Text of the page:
The Harmonic Convergence
August 16, 1987, or harmonic convergence, marks the ending of this period of descent and oppression and, for many interpreters, the beginning of a rapid period of transformation as we head toward the end of the great cycle that finishes on December 21, 2012. Though Shearer named the harmonic convergence date, he saw it as the end of the fifth world of the Aztec prophecy and the beginning of the sixth world. It was Jose Argüellés, the author of the bestselling book The Mayan Factor: Path Beyond Technology, who coined the term harmonic convergence and helped turn it into what became a remarkable, globally networked, grassroots event and defining moment in the creation of the New Age movement.
Argüellés had been a founding director of the Whole Earth Festival in the 1970s and understood how to reach out to networks of people and media outlets in a way that captured the popular imagination. Once the initial message spread, others repeated it and joined in. Word spread virally, and people were encouraged to go to a place they considered to be sacred wherever they lived and gather with others to welcome in a new time of global harmony. Many people gathered at locations like Stonehenge, the Golden Gate Bridge, Mount Shasta, Sedona, Glastonbury, and other places they considered to be power spots on Earth.
One belief about harmonic convergence was that if 144,000 people gathered, it would successfully usher in a new age. This number not only refers to the number of the elect that is mentioned in the Bible's Book of Revelation, but is also the exact number of days in one baktun of the Long Count.
Harmonic convergence was a significant success, but not many of the participants knew very much about the origin of the prophecy they were acting out or the end date of the Mayan calendar. It was Shearer's interpretation of the prophecies of Quetzalcoatl, himself a Toltec leader and invader of the Mayan lands, which gave rise to this date, rather than the Maya themselves.
Calculating the Date
Shearer's calculations of the date have also been shown to have a questionable basis. It has often been claimed that Cortez arrived on the day Ce Acatl or One Reed in the Aztec Calendar. The significance of this is that the day is associated with Quetzalcoatl. This, however, is not substantiated anywhere and corresponds to no known count of any of the calendars. The year 1519 in the Aztec calendar was Ce Acatl, so the idea is broadly correct. There is also a 117-day discrepancy between nine calendar rounds and the number of days between Easter Sunday 1519 and the harmonic convergence of 1987. Shearer attempts to explain this apparent 117-day error by saying that it corresponds to the period between Cortez landing and his confronting Montezuma, the ruler of the Aztec empire. Nonetheless, the numbers don't seem to work out. The date of the harmonic convergence appears to have been decided upon intuitively, rather than mathematically. It certainly doesn't have the same kind of scholarly foundation as the December 21, 2102 end date of the Mayan calendar.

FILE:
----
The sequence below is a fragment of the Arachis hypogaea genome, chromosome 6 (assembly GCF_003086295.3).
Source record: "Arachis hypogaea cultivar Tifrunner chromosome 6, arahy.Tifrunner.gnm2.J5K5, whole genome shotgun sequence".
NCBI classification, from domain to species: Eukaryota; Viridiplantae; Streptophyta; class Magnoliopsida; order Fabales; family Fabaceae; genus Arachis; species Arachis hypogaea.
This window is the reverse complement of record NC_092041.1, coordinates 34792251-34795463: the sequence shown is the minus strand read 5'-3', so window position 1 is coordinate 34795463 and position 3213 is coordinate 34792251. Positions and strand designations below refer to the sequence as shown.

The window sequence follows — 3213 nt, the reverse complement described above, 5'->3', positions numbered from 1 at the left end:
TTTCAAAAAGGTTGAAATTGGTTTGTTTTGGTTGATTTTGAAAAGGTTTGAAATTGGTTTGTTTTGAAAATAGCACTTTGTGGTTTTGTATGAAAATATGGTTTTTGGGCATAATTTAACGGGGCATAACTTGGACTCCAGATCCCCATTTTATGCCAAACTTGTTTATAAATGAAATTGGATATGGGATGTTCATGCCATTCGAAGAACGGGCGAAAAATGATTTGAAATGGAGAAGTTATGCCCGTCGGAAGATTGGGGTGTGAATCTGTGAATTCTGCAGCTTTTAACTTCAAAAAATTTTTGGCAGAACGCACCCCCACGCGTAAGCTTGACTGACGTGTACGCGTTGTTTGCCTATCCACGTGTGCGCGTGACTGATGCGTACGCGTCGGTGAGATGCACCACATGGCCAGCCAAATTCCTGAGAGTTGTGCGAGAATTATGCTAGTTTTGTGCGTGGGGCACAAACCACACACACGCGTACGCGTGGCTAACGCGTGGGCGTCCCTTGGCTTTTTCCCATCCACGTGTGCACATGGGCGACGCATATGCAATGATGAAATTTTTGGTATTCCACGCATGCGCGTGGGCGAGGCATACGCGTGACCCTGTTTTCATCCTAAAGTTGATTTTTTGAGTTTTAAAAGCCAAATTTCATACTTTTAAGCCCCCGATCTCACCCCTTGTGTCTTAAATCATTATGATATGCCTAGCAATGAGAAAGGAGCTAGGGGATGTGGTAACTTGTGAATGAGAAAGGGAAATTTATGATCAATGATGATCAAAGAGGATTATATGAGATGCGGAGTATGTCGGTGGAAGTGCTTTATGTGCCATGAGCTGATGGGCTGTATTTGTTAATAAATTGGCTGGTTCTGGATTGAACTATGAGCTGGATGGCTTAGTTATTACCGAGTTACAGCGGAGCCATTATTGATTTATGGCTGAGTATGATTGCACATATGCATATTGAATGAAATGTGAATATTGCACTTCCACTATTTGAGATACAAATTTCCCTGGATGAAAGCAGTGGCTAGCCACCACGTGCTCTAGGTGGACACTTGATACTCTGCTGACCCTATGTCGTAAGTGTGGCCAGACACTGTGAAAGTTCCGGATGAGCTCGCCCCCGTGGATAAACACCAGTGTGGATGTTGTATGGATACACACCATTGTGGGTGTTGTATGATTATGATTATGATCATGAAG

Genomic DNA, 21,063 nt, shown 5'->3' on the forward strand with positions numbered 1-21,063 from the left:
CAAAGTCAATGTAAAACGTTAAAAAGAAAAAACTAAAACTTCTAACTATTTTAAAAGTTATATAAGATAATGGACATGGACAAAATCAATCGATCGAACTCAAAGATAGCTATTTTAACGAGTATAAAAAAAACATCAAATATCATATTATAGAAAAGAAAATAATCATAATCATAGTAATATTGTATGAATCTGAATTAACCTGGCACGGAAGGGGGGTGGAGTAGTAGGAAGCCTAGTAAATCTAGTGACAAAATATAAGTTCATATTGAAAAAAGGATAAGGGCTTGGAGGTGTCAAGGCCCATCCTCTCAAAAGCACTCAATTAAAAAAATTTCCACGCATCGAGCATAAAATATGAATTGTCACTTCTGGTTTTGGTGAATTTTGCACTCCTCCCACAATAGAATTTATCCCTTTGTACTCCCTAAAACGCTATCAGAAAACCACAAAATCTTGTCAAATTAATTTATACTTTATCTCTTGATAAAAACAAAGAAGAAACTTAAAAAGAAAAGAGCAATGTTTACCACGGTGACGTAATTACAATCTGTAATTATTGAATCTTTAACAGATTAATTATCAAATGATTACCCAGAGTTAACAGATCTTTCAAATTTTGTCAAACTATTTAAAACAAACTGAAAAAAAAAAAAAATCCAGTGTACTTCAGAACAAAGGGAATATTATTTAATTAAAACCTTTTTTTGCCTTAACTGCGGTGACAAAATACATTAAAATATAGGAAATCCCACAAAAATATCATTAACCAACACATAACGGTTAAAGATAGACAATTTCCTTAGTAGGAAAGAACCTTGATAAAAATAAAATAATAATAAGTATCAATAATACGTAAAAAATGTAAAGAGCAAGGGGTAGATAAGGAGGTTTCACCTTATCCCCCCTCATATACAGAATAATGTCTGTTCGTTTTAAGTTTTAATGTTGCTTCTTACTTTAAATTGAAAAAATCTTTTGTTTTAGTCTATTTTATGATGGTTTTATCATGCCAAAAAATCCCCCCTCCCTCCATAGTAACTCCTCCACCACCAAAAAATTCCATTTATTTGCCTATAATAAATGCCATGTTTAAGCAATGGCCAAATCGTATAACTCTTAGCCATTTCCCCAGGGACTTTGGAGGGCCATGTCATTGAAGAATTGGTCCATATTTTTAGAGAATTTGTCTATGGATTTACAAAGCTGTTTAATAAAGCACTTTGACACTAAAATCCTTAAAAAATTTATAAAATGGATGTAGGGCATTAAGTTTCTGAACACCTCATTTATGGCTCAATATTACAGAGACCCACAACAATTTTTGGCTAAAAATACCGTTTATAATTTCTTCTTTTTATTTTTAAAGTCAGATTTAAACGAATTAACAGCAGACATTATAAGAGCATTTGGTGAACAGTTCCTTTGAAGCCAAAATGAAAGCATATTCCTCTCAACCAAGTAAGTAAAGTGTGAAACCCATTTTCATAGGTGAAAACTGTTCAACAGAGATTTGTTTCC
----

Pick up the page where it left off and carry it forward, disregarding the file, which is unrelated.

Despite these details, Shearer had the insight to appreciate the essence of the prophecy and turn it into something that people could relate to. To link Quetzalcoatl's prophecy of thirteen heavens and nine hells to this general time period does seem broadly credible, even if the date is not exact.
The Return of Quetzalcoatl
The reinvention of Quetzalcoatl has become a powerful symbol not just for the indigenous people of Central America, but also for Hispanic and native peoples in North America and South America. Many other indigenous cultures have similar myths of a divine hero who returns in times of need, like the legendary Viracocha of the Inca.